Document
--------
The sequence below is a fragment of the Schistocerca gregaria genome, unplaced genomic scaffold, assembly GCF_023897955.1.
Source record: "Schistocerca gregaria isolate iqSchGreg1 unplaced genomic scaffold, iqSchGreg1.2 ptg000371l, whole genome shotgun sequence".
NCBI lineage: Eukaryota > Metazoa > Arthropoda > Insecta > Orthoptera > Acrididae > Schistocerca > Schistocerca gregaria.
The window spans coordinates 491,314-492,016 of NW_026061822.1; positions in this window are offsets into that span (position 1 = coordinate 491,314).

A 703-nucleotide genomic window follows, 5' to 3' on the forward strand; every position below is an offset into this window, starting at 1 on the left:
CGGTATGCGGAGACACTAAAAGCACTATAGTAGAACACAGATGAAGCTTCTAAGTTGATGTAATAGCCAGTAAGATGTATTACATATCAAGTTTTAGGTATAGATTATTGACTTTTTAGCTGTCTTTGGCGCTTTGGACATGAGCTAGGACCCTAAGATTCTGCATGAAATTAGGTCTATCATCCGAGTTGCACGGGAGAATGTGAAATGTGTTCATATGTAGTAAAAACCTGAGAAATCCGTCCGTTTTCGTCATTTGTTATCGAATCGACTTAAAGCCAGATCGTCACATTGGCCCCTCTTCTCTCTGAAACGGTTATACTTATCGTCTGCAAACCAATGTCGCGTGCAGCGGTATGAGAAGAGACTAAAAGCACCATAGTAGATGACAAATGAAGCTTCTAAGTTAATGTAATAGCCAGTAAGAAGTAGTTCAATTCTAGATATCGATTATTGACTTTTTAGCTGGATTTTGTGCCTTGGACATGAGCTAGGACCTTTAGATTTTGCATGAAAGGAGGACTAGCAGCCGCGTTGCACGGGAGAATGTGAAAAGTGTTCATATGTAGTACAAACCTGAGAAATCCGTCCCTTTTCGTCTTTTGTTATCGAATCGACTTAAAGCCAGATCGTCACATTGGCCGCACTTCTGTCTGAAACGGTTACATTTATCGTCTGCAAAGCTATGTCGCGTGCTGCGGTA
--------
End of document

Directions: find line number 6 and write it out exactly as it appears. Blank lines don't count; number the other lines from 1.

CGGTATGCGGAGACACTAAAAGCACTATAGTAGAACACAGATGAAGCTTCTAAGTTGATGTAATAGCCAGTAAGATGTATTACATATCAAGTTTTAGGTATAGATTATTGACTTTTTAGCTGTCTTTGGCGCTTTGGACATGAGCTAGGACCCTAAGATTCTGCATGAAATTAGGTCTATCATCCGAGTTGCACGGGAGAATGTGAAATGTGTTCATATGTAGTAAAAACCTGAGAAATCCGTCCGTTTTCGTCATTTGTTATCGAATCGACTTAAAGCCAGATCGTCACATTGGCCCCTCTTCTCTCTGAAACGGTTATACTTATCGTCTGCAAACCAATGTCGCGTGCAGCGGTATGAGAAGAGACTAAAAGCACCATAGTAGATGACAAATGAAGCTTCTAAGTTAATGTAATAGCCAGTAAGAAGTAGTTCAATTCTAGATATCGATTATTGACTTTTTAGCTGGATTTTGTGCCTTGGACATGAGCTAGGACCTTTAGATTTTGCATGAAAGGAGGACTAGCAGCCGCGTTGCACGGGAGAATGTGAAAAGTGTTCATATGTAGTACAAACCTGAGAAATCCGTCCCTTTTCGTCTTTTGTTATCGAATCGACTTAAAGCCAGATCGTCACATTGGCCGCACTTCTGTCTGAAACGGTTACATTTATCGTCTGCAAAGCTATGTCGCGTGCTGCGGTA